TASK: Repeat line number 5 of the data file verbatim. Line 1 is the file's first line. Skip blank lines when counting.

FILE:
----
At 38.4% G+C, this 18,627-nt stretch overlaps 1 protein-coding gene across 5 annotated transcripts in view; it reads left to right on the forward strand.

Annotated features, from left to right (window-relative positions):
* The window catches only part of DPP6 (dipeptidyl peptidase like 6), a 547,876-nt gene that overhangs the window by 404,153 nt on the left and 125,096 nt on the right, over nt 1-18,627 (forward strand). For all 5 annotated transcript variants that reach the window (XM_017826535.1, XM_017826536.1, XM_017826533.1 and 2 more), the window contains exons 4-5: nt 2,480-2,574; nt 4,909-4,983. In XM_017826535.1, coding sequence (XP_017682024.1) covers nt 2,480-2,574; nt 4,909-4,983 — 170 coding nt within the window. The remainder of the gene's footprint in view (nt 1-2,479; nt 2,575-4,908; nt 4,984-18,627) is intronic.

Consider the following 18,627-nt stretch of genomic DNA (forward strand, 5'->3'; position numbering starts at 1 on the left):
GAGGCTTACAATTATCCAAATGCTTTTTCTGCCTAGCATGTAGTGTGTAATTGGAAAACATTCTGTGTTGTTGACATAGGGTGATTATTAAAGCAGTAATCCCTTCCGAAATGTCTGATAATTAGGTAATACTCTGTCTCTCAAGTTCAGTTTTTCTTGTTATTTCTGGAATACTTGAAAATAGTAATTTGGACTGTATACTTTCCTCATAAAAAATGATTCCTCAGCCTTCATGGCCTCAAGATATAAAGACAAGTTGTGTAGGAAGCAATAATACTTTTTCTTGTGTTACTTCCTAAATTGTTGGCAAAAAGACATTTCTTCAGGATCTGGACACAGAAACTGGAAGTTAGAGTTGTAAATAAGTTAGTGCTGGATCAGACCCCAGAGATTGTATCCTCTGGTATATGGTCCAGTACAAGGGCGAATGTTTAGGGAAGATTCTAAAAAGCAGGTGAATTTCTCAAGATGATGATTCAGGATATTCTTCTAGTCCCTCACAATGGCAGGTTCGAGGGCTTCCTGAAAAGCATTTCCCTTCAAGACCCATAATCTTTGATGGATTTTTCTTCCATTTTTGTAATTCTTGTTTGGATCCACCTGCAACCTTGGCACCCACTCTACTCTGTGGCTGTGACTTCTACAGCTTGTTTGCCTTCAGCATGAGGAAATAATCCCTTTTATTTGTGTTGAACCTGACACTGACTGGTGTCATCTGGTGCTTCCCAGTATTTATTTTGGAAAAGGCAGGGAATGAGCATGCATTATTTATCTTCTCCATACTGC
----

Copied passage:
GAGGCTTACAATTATCCAAATGCTTTTTCTGCCTAGCATGTAGTGTGTAATTGGAAAACATTCTGTGTTGTTGACATAGGGTGATTATTAAAGCAGTAATCCCTTCCGAAATGTCTGATAATTAGGTAATACTCTGTCTCTCAAGTTCAGTTTTTCTTGTTATTTCTGGAATACTTGAAAATAGTAATTTGGACTGTATACTTTCCTCATAAAAAATGATTCCTCAGCCTTCATGGCCTCAAGATATAAAGACAAGTTGTGTAGGAAGCAATAATACTTTTTCTTGTGTTACTTCCTAAATTGTTGGCAAAAAGACATTTCTTCAGGATCTGGACACAGAAACTGGAAGTTAGAGTTGTAAATAAGTTAGTGCTGGATCAGACCCCAGAGATTGTATCCTCTGGTATATGGTCCAGTACAAGGGCGAATGTTTAGGGAAGATTCTAAAAAGCAGGTGAATTTCTCAAGATGATGATTCAGGATATTCTTCTAGTCCCTCACAATGGCAGGTTCGAGGGCTTCCTGAAAAGCATTTCCCTTCAAGACCCATAATCTTTGATGGATTTTTCTTCCATTTTTGTAATTCTTGTTTGGATCCACCTGCAACCTTGGCACCCACTCTACTCTGTGGCTGTGACTTCTACAGCTTGTTTGCCTTCAGCATGAGGAAATAATCCCTTTTATTTGTGTTGAACCTGACACTGACTGGTGTCATCTGGTGCTTCCCAGTATTTATTTTGGAAAAGGCAGGGAATGAGCATGCATTATTTATCTTCTCCATACTGC